Although far more earnest than Swift’s famous satirical novel, The Leprechauns and the Magic Horse will transport readers to a world reminiscent of Gulliver’s Travels.
When he decries the Leprechaun king’s excessive boasting, royal adviser David is arrested for insulting the crown. To prove his rebuke was warranted, David asks to go into the world and find a king more powerful than his own. In return, he insists that if he’s able to find such a person, the Leprechaun king must stay in the other court for one year. The king agrees, and so must keep his word when David returns with proof of a nearby kingdom with citizens six feet tall and human, rather than six inches.
This book employs elements of fairytales and fables as well as the dry humor common in satirical fiction. The plot has trouble balancing clarity against such cleverness, however, and significant moments often go unexplained. For example, David is able to appease the human king by outing his public administrator for theft. Though the exchange between the two is enjoyable, how David came to discover this is never explained.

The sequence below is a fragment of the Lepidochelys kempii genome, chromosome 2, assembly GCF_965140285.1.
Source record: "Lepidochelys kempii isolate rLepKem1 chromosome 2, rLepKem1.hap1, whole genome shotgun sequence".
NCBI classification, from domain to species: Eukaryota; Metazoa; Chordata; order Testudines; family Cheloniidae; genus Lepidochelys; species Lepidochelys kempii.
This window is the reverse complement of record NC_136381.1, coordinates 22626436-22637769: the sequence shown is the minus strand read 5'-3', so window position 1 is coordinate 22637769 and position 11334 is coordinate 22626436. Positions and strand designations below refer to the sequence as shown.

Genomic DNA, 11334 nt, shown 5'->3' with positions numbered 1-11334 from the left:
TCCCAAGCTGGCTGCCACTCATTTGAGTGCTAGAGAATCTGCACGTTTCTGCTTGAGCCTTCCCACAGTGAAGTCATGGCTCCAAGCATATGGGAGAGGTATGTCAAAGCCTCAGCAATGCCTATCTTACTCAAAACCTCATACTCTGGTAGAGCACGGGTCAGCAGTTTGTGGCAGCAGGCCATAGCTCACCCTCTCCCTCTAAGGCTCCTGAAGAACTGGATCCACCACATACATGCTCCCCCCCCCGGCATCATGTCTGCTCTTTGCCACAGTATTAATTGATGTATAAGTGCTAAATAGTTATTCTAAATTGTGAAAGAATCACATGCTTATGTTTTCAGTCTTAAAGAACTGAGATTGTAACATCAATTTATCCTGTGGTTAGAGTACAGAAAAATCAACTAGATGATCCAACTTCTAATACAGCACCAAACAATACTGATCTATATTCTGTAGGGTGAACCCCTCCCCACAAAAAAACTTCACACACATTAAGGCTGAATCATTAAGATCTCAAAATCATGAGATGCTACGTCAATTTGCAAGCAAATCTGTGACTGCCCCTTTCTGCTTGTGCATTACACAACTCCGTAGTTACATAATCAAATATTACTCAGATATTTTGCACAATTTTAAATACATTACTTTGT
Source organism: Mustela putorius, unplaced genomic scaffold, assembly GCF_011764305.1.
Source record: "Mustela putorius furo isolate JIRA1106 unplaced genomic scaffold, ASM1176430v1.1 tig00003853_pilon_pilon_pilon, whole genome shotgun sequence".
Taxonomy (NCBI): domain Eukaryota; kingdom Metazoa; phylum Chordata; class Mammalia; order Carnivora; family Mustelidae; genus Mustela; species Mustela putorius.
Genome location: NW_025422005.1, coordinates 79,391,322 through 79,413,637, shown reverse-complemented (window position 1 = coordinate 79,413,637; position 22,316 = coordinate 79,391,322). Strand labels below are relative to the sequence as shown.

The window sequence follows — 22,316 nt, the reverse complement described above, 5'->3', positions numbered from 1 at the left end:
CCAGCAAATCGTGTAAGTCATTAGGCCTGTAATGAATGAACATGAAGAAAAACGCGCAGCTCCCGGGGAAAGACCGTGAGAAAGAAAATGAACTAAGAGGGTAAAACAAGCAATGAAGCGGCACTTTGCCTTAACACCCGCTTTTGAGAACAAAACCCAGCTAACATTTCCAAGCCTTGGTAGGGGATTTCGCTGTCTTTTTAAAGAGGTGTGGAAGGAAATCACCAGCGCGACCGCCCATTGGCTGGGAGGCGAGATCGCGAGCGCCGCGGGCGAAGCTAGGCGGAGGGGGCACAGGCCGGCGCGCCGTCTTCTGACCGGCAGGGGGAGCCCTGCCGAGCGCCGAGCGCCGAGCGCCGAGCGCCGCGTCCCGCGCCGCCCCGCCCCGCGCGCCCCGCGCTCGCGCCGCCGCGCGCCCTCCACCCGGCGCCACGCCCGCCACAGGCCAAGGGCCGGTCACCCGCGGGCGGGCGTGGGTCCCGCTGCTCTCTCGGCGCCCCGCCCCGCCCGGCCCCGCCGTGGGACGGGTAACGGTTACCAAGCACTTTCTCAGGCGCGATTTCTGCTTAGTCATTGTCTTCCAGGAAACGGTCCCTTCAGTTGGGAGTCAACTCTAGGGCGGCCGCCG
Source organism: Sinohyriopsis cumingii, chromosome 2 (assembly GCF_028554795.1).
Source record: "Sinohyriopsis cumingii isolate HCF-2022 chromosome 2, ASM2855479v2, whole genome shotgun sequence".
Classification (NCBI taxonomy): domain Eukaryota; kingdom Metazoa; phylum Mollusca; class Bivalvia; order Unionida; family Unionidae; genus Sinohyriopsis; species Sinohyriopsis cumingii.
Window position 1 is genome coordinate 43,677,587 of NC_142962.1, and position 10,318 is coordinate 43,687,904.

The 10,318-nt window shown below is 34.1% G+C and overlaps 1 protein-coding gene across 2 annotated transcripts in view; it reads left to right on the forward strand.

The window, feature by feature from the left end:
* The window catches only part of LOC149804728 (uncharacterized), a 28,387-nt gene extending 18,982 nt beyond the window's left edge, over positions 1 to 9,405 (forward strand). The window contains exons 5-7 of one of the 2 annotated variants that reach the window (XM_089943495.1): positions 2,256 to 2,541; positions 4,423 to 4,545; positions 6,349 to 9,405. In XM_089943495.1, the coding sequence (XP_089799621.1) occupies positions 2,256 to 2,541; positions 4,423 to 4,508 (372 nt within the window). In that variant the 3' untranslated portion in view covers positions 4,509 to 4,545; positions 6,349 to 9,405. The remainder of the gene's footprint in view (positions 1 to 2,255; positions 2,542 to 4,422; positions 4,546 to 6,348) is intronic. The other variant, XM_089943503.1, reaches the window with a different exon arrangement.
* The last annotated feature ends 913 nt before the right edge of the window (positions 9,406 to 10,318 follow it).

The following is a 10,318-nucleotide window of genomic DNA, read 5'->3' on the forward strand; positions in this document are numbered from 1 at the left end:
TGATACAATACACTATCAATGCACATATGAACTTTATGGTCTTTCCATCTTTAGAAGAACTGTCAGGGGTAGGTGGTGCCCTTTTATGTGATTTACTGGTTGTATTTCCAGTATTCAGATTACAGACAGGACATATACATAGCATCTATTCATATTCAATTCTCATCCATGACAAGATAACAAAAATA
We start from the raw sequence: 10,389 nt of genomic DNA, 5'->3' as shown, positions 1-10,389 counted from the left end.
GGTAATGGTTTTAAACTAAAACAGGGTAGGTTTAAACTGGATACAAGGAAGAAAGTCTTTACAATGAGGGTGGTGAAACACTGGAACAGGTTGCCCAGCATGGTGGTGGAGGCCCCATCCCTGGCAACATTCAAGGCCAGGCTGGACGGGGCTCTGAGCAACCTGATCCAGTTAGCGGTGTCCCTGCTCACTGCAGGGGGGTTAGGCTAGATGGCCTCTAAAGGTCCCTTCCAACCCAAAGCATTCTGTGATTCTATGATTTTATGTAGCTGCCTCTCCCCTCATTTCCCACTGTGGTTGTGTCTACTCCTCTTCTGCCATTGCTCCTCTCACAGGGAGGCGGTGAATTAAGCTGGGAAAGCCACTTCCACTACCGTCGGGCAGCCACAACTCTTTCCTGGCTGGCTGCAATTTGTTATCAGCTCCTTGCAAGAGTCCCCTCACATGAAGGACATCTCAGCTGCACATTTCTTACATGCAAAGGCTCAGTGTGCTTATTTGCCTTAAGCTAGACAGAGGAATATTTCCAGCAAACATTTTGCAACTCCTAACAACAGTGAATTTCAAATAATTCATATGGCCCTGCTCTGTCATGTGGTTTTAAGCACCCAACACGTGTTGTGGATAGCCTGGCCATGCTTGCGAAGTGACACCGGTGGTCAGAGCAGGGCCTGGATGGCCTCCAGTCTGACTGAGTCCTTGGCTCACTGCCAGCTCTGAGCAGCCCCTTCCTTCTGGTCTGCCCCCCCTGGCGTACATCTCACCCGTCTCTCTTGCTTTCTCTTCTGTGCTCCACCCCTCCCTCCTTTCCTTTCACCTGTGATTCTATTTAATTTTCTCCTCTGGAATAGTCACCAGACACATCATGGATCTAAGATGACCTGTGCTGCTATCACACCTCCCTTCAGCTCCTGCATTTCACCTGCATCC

Compounding this issue is the story’s over-reliance on repetition, both of specific lines and situations. In one example, the Leprechauns go to the human kingdom and demand the return of their king, believing him a hostage. Each morning, the Leprechauns return with a new threat. By the fifth time, this recurring situation feels tiresome, not least because it’s unclear why the Leprechauns are so upset, having been witness to the king’s promise to remain in the human kingdom for one year.
The Leprechauns and the Magic Horse never feels truly cohesive; the stories within seem disconnected, more concerned with being clever than creating a unified whole. As such, the novella has trouble delving into its themes and their implications. Fantasy fans who can overlook these distracting issues will find a creative concept and enjoyable wit and whimsy.
Also available as an ebook.